Karen in Ohio

Three laugh-out-loud moments here:

Julie's Scout troop thinking she had ESP.

Donna's "flock of pigs".

Elaine's meat attacking.

We had contingency plans, too, for everything. In case of fire: what to do, where to go, where to meet. In case of tornado: what to grab and what part of the basement to head to (the part under the stairs with the water, blankets and other supplies, of course). And in case someone tried to get the girls into their car/pick them up from school: A password that only they knew, and that I only had to use once.

What I didn't plan for was what to do if I came home and someone was in the house, no cell phone in my possession, and no one home at any of the neighbors'. My middle daughter came home while the youngest and I were LOCKED into the backseat of a police cruiser (for our safety, they said), and two cops were IN the house, with guns drawn. The closest I ever came to having a heart attack.

Karen in Ohio

It did. But I was panic-stricken. She couldn't hear us yelling at her through the glass, and finally one of the cops came out and stopped her, just in time. He had to hold her back--she was all "My MOM is in there!" As if her 95-pound-soaking-wet self was going to save me, but the cops wouldn't. :-)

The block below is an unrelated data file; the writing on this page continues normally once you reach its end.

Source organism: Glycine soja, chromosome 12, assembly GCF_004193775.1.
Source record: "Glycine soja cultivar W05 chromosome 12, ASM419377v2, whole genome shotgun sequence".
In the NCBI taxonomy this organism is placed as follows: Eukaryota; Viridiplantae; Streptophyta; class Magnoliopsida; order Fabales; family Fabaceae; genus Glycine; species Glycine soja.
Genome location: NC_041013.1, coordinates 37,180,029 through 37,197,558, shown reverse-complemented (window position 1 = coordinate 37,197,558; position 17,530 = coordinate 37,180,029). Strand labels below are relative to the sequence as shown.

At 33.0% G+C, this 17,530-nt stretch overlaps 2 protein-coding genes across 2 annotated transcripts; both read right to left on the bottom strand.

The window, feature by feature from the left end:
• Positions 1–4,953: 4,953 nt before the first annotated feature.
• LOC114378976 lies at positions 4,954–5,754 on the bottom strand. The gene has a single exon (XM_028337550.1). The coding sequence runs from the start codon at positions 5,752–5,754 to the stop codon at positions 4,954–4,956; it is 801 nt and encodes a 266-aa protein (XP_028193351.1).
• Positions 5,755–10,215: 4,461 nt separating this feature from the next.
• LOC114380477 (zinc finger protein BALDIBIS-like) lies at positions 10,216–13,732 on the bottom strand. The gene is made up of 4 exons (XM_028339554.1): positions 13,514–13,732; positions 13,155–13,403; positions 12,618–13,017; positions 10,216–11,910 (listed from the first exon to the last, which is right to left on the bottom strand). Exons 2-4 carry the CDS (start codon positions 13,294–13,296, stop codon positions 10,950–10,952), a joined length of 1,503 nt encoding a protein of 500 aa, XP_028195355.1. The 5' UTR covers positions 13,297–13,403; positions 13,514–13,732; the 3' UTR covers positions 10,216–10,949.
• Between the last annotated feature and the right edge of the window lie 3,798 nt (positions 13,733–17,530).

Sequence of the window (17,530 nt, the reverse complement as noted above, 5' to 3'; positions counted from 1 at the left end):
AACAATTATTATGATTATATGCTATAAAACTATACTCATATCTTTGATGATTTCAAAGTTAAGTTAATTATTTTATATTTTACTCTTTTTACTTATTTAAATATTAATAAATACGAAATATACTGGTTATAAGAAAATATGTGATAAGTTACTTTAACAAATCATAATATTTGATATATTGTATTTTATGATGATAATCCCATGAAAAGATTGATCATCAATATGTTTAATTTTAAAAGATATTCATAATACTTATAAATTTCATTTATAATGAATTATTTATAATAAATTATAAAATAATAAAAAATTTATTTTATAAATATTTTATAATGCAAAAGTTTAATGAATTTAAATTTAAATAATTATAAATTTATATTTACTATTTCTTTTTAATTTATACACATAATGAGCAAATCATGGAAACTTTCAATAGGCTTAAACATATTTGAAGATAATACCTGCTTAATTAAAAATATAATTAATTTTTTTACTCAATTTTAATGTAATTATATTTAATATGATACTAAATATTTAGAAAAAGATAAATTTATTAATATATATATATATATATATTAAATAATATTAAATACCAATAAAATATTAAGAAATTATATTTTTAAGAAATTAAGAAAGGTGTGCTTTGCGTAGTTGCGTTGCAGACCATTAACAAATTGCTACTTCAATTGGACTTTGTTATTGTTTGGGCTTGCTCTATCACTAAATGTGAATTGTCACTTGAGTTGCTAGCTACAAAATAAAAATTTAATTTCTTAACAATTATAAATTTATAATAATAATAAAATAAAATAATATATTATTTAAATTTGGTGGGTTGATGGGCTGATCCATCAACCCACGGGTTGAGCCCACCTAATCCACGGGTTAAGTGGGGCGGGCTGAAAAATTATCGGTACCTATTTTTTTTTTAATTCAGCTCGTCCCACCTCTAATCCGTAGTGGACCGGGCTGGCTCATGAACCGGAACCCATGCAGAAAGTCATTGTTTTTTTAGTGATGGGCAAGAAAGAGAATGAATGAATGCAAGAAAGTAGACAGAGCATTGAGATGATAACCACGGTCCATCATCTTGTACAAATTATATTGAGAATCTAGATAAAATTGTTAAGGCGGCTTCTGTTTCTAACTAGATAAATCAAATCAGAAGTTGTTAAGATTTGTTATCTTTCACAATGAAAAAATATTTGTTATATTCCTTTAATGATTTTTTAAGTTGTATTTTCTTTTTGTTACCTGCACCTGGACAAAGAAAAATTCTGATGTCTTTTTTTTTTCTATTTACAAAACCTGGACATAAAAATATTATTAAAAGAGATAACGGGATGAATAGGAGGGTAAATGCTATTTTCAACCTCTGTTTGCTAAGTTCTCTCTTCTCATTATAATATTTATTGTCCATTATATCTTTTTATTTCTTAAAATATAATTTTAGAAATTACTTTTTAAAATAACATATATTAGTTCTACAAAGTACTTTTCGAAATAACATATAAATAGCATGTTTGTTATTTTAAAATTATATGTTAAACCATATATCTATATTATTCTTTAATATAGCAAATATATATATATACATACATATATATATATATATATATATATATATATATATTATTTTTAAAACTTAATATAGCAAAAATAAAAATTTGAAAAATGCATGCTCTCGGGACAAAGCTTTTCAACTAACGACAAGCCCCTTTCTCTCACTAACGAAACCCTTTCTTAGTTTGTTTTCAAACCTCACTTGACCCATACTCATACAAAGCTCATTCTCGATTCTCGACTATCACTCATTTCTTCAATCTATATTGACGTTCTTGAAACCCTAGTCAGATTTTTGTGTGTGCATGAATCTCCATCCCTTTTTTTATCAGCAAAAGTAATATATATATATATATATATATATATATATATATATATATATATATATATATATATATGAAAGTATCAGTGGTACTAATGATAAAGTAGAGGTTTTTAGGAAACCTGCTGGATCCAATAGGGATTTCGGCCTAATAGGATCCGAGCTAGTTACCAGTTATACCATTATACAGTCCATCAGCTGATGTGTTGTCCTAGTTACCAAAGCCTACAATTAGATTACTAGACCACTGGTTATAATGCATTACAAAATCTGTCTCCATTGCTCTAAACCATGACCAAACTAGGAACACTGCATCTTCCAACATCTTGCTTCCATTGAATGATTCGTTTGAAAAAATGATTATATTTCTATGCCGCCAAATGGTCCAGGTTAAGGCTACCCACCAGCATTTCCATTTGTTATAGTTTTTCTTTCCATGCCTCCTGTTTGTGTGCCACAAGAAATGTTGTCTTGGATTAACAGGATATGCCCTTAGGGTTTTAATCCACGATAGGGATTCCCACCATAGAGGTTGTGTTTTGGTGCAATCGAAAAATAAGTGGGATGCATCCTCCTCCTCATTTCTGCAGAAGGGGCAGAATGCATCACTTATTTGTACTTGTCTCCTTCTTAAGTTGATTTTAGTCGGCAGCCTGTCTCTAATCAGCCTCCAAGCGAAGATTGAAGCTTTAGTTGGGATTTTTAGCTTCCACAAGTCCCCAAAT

Sandi

Two comments - first, Karen's story reminded me of a story in our local paper today. A young man home from college who heard a noise in the house, pulled out a gun, and shot the intruder through a door. The "intruder" was his 13 year old sister. Fortunately she survived, though she was injured. Second, I have had to deal with a pig that got out. My cousin and I went to her boyfriend house and found his son's 150 pound 4H pig had escaped from the pen and was rummaging through the garage. She grabbed a stick and a large piece of cardboard and I stood in the door of the garage to direct it the other way. The pig didn't much want to go the other way and ran straight between my legs. It's back was high enough that it scooped me up and I rode it - backward - for several feet before I jumped off.

juliehyzy@gmail.com

That young man who shot his sister - that's so sad. I hope she doesn't suffer any long term effects from this. Poor thing. And I'm sure the brother is suffering as well.

But oh my gosh - all these stories about escaping pigs! Who knew that it happened so often?